By Lara Climaco i FilAm Star Correspondent
Malacañang’s sudden appointment of Sen. Gregorio Honasan as the next secretary of the Department of Information and Communications Technology (DICT) is puzzling to many, inviting unkind comparisons between the Senator and DICT Acting Sec. Eliseo Rio Jr.
Hailed as the mastermind behind the successful bidding for the New Major Player (NMP) in Philippine telecommunications, a most significant exercise considering its denomination at PHP 257 billion and the sector’s massive economic impact once unleashed, Rio is widely praised for his brilliance.
He is after all a double engineering degree holder, ECE board top-notcher, academic, and ex-general who had had 50 years of telecom experience. He also stood his ground on the industry’s preferred method of NMP selection, the Highest Committed Level of Service (HCLoS) point system, despite criticisms from Finance Sec. Carlos Dominguez III (a childhood friend of Duterte) who leads the Cabinet’s economic development cluster and is a member of the oversight committee created by Malacañang for the third telco slot bidding.
Except for expressing his desire to finish the job, Rio has remained silent about his impending replacement at the helm of DICT. Last November 24 however, he revealed some details on why Philippine Telegraph and Telephone (PT&T) and the SEAR Telecom-led consortium were disqualified from the bidding.
“I think it’s time to speak up,” was his opening salvo. He then described how the bidding happened last November 7, which has been widely reported — three bidders showed up, two were disqualified, the lone compliant bidder won the slot with 456.80 points out of 500. And thus did the Mislatel consortium become the official NMP with a promise to raise internet speeds to 55 Mbps over the next five years, covering 84 percent of the population.
Over three successive and lengthy posts on Facebook, Rio countered PT&T and SEAR’s claims of irregularities. The gist is that PT&T failed to make the grade on the technical side: it has not operated on a national scale nor been operational for the required 10 years, based on records of the National Telecommunications Commission (NTC).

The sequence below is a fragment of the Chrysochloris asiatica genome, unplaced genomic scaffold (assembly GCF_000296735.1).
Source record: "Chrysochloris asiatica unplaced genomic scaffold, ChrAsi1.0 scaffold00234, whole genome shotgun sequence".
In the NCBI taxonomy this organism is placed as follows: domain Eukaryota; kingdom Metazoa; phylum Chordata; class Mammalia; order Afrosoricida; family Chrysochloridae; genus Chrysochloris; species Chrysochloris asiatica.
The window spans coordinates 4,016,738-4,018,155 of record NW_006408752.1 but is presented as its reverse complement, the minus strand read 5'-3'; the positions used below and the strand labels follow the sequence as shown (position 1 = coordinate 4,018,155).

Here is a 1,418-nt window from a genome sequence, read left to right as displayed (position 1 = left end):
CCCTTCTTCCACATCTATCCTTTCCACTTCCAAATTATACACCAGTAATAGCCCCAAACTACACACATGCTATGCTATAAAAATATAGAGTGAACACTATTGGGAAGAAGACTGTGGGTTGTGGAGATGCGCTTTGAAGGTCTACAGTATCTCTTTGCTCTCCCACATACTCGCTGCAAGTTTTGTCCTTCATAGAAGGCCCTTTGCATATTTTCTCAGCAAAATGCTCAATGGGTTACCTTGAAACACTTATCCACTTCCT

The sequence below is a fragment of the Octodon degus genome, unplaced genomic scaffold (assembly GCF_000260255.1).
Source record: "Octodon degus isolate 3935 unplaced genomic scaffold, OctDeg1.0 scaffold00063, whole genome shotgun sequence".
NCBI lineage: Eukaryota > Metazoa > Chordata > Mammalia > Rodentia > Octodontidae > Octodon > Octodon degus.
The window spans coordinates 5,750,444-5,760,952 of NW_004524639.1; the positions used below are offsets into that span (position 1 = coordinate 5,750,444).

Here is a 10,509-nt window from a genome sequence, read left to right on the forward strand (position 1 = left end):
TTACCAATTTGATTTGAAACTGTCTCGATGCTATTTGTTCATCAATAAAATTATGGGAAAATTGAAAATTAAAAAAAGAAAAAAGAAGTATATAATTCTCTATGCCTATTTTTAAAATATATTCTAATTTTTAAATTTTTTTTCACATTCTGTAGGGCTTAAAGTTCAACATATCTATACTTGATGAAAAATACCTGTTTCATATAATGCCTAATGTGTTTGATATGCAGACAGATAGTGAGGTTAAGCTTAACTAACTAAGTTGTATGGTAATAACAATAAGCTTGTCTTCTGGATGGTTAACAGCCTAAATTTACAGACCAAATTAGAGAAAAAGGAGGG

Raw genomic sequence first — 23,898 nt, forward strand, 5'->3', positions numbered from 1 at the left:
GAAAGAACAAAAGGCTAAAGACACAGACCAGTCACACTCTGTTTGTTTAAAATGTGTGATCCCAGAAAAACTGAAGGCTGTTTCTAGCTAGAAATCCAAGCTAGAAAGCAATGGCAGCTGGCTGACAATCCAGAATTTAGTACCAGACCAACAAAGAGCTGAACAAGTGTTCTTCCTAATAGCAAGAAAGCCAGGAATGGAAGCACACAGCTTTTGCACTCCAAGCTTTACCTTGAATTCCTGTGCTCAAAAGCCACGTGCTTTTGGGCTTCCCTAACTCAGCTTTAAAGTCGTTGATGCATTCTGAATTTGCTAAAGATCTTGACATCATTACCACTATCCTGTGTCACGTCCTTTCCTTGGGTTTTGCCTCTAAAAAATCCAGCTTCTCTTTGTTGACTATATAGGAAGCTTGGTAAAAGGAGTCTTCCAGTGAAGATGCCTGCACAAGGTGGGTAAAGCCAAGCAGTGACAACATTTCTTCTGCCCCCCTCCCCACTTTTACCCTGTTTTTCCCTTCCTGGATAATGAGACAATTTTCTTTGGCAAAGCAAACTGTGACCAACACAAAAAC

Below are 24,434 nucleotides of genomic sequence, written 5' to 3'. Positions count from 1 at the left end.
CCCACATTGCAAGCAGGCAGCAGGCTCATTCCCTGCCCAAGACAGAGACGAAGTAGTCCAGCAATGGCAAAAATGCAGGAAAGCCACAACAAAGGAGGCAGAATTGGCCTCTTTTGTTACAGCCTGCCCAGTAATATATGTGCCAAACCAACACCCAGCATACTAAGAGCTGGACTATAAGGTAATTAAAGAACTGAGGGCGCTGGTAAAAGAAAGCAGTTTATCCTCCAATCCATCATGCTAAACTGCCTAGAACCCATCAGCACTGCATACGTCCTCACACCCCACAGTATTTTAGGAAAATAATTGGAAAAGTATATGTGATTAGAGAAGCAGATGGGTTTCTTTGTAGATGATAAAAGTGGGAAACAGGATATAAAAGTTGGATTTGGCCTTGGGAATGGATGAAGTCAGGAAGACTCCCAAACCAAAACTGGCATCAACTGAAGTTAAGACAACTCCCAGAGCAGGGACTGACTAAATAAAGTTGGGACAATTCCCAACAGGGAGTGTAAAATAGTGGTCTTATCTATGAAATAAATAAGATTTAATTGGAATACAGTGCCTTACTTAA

“Apart from internet/broadband services in NCR from 2008 to present, all other NTC regional offices reported that PT&T did not operate for the past 10 years in their regions,” Rio said. Citing PT&T’s own disclosures, the DICT chief noted that the company also stopped providing landline services in 2008 because it underwent corporate rehabilitation.
PT&T is also missing the point when it alludes to Mislatel being unfit on the same technical grounds.
“PT&T insists that in spite the above facts, its regional operations would qualify it to compete with Globe and PLDT/Smart on a national scale. It compares itself with Mislatel but forgot that the Mislatel group has ChinaTel as a member. ChinaTel’s operations is definitely much bigger than Globe and Smart combined,” Rio said as he concluded his first post.
PT&T has taken its case before the Supreme Court, which did not issue an injunction that would have halted the confirmation of Mislatel as the official NMP last November 19.
Meanwhile, SEAR’s motion for reconsideration was denied because the guidelines were clear that disqualification is automatic if a bidder fails to post the PHP 700 million participation security.